- Opinion Pieces Examine Health Needs Of Children During Holiday Season
The following is a summary of opinion pieces examining the needs of children around the world this holiday season.
- Marion Roche, Huffington Post’s “Impact” blog: Noting “[d]iarrhea remains the second leading cause of death in children under five years old” and “is also the leading cause of malnutrition in children under five,” Roche, a technical adviser for the Micronutrient Initiative, writes, “Looking to the New Year, I have many wishes for moving forward.” She lists her “top five wishes to end diarrheal disease for 2014,” including “better access to safe drinking water,” “adequate sanitation and hygiene,” “easy access to health facilities,” “encouragement and clarity from health providers,” and “consistent treatment for children” (12/19).
- Lynn Croneberger, Huffington Post’s “Global Motherhood” blog: “During the holiday season, people always ask me what these children really need to thrive. And I wish it were something we could find at a toy store,” Croneberger, chief executive officer of SOS Children’s Villages-USA, writes. “For too many children around the world, we need to go all the way back to basics,” she states, adding, “Children need a loving family … Children who grow up without the stability of a family are at higher risk of exploitation, abuse and disease.” She concludes, “Toys are a great start, but this holiday season, let’s do our part to ensure all children receive the building blocks to a successful life. Love, food, shelter, education, and health care allow vulnerable children to survive and thrive” (12/19).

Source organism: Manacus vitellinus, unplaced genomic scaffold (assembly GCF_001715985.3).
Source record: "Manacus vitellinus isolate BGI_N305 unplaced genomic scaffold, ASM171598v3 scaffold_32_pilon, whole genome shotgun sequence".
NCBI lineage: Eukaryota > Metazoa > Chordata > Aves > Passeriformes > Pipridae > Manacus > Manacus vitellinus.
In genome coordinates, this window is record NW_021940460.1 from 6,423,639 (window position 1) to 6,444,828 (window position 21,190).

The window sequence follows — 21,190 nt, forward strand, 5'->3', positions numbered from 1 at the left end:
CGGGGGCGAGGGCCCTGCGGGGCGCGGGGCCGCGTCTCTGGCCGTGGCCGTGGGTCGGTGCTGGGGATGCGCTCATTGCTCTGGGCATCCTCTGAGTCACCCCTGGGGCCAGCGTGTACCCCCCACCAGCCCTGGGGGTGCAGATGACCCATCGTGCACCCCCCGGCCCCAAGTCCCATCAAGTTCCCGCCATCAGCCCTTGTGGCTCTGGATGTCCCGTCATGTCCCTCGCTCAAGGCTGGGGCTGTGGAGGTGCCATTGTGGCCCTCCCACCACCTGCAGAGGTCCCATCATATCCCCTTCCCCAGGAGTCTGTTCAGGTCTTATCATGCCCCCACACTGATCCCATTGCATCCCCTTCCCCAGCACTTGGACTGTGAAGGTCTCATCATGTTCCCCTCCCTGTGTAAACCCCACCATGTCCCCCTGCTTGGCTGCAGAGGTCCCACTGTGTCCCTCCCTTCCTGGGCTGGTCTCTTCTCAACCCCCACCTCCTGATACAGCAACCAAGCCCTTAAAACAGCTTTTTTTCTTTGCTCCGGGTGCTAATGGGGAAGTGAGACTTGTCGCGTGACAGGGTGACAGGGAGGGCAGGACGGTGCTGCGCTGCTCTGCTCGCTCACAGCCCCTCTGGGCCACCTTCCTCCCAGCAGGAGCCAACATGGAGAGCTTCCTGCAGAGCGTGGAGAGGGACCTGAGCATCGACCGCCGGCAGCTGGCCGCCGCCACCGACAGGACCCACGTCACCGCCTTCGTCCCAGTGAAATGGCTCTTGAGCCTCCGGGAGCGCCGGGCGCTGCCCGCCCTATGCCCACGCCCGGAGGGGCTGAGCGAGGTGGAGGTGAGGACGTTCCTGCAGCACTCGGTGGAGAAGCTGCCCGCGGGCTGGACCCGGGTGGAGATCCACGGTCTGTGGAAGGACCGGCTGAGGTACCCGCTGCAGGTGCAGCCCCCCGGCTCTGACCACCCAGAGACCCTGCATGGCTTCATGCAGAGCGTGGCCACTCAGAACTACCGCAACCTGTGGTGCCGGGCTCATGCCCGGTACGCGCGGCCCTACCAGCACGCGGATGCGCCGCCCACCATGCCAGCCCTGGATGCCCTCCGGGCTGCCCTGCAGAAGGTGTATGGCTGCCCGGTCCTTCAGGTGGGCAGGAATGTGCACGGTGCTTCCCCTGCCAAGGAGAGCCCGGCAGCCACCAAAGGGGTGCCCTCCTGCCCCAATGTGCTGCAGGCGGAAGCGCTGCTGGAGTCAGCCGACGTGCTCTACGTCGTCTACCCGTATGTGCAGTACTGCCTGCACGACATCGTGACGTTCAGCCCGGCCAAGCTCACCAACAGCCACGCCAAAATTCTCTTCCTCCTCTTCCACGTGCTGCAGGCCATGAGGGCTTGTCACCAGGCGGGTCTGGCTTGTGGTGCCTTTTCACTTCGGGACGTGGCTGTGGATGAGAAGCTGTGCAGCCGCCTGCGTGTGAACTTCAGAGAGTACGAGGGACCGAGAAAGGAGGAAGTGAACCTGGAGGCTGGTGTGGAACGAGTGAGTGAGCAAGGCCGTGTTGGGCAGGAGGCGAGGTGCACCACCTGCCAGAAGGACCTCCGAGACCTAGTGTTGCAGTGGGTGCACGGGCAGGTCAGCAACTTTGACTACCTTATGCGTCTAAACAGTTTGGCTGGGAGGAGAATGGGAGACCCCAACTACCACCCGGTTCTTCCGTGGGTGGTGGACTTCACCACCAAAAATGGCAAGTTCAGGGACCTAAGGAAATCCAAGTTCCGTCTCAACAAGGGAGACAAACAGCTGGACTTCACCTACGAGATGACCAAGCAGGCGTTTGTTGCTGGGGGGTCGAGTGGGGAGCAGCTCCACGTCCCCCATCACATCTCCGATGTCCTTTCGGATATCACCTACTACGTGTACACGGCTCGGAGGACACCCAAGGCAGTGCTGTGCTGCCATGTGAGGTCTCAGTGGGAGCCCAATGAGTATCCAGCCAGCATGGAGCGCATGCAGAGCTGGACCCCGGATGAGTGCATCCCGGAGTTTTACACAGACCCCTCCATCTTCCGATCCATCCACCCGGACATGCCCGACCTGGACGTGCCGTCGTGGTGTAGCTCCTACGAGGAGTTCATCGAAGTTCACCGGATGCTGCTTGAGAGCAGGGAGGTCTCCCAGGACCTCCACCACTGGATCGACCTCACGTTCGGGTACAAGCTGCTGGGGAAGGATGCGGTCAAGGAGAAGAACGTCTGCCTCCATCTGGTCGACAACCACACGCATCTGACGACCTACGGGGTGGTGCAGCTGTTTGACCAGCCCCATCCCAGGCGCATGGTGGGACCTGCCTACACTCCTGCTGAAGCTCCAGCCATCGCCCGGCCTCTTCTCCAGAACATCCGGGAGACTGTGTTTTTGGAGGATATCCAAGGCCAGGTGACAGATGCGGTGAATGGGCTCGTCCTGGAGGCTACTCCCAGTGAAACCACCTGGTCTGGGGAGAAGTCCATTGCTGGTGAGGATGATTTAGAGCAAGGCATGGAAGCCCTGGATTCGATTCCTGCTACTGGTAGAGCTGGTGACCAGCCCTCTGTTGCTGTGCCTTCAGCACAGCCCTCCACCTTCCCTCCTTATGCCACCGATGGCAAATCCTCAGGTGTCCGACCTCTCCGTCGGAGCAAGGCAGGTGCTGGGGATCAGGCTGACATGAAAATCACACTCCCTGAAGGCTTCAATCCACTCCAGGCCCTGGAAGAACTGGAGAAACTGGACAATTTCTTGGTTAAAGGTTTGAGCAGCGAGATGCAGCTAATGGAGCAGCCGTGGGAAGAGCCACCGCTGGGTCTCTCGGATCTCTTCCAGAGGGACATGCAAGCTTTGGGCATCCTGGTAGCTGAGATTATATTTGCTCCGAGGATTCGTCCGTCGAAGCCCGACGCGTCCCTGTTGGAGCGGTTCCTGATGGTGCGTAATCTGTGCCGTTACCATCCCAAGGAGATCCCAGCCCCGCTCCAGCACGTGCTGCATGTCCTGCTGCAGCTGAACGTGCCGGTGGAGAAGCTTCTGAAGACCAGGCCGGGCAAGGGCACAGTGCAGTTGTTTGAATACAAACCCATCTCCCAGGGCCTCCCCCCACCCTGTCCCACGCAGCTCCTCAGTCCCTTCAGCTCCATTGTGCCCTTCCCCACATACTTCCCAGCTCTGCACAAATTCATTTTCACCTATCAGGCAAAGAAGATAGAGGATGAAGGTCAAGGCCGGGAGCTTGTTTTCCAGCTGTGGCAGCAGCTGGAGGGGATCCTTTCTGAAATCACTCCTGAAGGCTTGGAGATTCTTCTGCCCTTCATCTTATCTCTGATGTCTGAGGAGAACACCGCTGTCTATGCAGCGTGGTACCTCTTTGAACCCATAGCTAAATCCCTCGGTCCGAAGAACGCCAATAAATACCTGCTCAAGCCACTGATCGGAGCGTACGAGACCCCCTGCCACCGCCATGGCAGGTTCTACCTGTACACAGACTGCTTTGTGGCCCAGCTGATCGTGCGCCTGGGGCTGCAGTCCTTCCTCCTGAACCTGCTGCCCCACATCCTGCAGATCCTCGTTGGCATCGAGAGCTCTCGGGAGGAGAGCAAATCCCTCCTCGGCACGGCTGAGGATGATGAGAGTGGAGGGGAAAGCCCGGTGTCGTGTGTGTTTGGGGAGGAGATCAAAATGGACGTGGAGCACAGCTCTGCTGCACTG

- Women Living In Poor Communities Most Powerful Resource For Health, Development
In a POLITICO opinion piece, published as part of “a series in which dozens of women will reveal what women they most admire … part of ‘Women Rule,’ a unique effort this fall by POLITICO, Google and The Tory Burch Foundation exploring how women are leading change in politics, policy and their communities,” Melinda Gates, co-chair of the Bill & Melinda Gates Foundation, reflects on her friendship with Jane Otai, whom she first met during a visit to Kenya, where Otai “is a senior program adviser for Jhpiego,” a partner organization to the Gates Foundation “that bring[s] quality health care to women and their families.” Gates writes, “When POLITICO asked me to write about a woman who inspires me, I realized she’s also one of my heroes.”
“Over the years, she has taught me that the most powerful resource in poor communities around the world is the women who live there,” Gates continues. She writes about Jane’s life having grown up in a slum in Kenya, and notes, “She, in fact, believes access to family planning helped her succeed.” Gates continues, “Family planning is my top priority and my passion. I spend my time learning about it.” She concludes, “My friendship with Jane constantly reminds me that, while I can do a lot to help, the solutions come from the bravery and resilience and talent of millions of women in communities around the world” (12/19).
From the Global Health Policy Community